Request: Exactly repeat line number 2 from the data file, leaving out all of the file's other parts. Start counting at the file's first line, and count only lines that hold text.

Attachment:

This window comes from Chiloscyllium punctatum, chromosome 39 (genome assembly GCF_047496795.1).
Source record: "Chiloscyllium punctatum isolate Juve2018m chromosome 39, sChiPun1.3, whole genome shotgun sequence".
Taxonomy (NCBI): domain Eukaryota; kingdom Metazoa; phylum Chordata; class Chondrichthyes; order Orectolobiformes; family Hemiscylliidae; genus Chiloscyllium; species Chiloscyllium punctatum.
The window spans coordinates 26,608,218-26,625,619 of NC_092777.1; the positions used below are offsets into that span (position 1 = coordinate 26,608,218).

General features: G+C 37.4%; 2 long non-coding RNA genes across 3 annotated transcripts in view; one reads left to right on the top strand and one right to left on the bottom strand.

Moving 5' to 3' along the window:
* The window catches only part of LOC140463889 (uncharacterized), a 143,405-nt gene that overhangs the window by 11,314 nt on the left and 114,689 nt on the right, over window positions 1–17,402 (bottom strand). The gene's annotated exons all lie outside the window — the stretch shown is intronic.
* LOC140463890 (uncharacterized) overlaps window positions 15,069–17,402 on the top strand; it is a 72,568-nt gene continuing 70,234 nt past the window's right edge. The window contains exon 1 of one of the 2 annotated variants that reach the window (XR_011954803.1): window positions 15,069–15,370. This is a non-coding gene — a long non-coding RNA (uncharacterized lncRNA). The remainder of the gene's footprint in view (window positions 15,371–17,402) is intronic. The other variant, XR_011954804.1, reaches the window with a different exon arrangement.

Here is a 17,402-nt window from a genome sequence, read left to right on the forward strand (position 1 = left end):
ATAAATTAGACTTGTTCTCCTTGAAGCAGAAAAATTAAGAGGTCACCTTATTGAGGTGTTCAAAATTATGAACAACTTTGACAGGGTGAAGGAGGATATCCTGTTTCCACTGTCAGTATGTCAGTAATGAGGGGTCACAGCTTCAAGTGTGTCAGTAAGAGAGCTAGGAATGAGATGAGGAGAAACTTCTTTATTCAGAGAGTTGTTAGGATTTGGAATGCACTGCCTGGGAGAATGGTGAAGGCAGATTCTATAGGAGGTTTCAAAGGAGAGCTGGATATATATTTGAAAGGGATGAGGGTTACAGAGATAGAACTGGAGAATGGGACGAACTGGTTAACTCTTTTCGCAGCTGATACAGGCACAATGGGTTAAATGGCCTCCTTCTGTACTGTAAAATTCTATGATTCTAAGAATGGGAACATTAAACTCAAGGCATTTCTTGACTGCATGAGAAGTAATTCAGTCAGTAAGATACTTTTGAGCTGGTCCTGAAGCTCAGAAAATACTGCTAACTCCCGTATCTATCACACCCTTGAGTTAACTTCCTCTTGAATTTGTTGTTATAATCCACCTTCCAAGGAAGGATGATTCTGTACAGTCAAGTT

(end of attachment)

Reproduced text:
Source record: "Chiloscyllium punctatum isolate Juve2018m chromosome 39, sChiPun1.3, whole genome shotgun sequence".